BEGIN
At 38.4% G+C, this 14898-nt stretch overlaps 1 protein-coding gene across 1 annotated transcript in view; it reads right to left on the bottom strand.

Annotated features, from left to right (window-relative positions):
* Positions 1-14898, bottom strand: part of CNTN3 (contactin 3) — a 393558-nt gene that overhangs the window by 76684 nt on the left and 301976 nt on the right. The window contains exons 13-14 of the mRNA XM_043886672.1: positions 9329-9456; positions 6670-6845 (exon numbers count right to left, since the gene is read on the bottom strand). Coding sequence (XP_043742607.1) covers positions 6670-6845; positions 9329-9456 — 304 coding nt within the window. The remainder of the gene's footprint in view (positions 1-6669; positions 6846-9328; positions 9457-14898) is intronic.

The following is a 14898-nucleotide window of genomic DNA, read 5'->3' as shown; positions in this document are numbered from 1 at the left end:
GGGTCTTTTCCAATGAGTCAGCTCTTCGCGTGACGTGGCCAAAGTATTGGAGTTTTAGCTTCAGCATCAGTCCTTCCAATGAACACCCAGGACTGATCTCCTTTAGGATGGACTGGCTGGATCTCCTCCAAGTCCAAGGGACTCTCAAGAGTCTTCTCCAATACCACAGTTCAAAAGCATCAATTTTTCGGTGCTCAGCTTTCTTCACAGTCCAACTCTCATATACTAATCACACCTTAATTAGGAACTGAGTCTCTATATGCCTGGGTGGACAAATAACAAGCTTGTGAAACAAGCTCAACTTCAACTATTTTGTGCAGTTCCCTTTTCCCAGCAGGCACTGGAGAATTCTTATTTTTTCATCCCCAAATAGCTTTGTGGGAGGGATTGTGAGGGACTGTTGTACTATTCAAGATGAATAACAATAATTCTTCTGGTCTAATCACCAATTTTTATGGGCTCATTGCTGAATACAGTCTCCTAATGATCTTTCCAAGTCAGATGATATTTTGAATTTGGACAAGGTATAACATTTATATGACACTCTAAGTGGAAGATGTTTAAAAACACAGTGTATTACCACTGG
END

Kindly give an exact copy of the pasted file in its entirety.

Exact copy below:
At 38.4% G+C, this 14898-nt stretch overlaps 1 protein-coding gene across 1 annotated transcript in view; it reads right to left on the bottom strand.

Annotated features, from left to right (window-relative positions):
* Positions 1-14898, bottom strand: part of CNTN3 (contactin 3) — a 393558-nt gene that overhangs the window by 76684 nt on the left and 301976 nt on the right. The window contains exons 13-14 of the mRNA XM_043886672.1: positions 9329-9456; positions 6670-6845 (exon numbers count right to left, since the gene is read on the bottom strand). Coding sequence (XP_043742607.1) covers positions 6670-6845; positions 9329-9456 — 304 coding nt within the window. The remainder of the gene's footprint in view (positions 1-6669; positions 6846-9328; positions 9457-14898) is intronic.

The following is a 14898-nucleotide window of genomic DNA, read 5'->3' as shown; positions in this document are numbered from 1 at the left end:
GGGTCTTTTCCAATGAGTCAGCTCTTCGCGTGACGTGGCCAAAGTATTGGAGTTTTAGCTTCAGCATCAGTCCTTCCAATGAACACCCAGGACTGATCTCCTTTAGGATGGACTGGCTGGATCTCCTCCAAGTCCAAGGGACTCTCAAGAGTCTTCTCCAATACCACAGTTCAAAAGCATCAATTTTTCGGTGCTCAGCTTTCTTCACAGTCCAACTCTCATATACTAATCACACCTTAATTAGGAACTGAGTCTCTATATGCCTGGGTGGACAAATAACAAGCTTGTGAAACAAGCTCAACTTCAACTATTTTGTGCAGTTCCCTTTTCCCAGCAGGCACTGGAGAATTCTTATTTTTTCATCCCCAAATAGCTTTGTGGGAGGGATTGTGAGGGACTGTTGTACTATTCAAGATGAATAACAATAATTCTTCTGGTCTAATCACCAATTTTTATGGGCTCATTGCTGAATACAGTCTCCTAATGATCTTTCCAAGTCAGATGATATTTTGAATTTGGACAAGGTATAACATTTATATGACACTCTAAGTGGAAGATGTTTAAAAACACAGTGTATTACCACTGG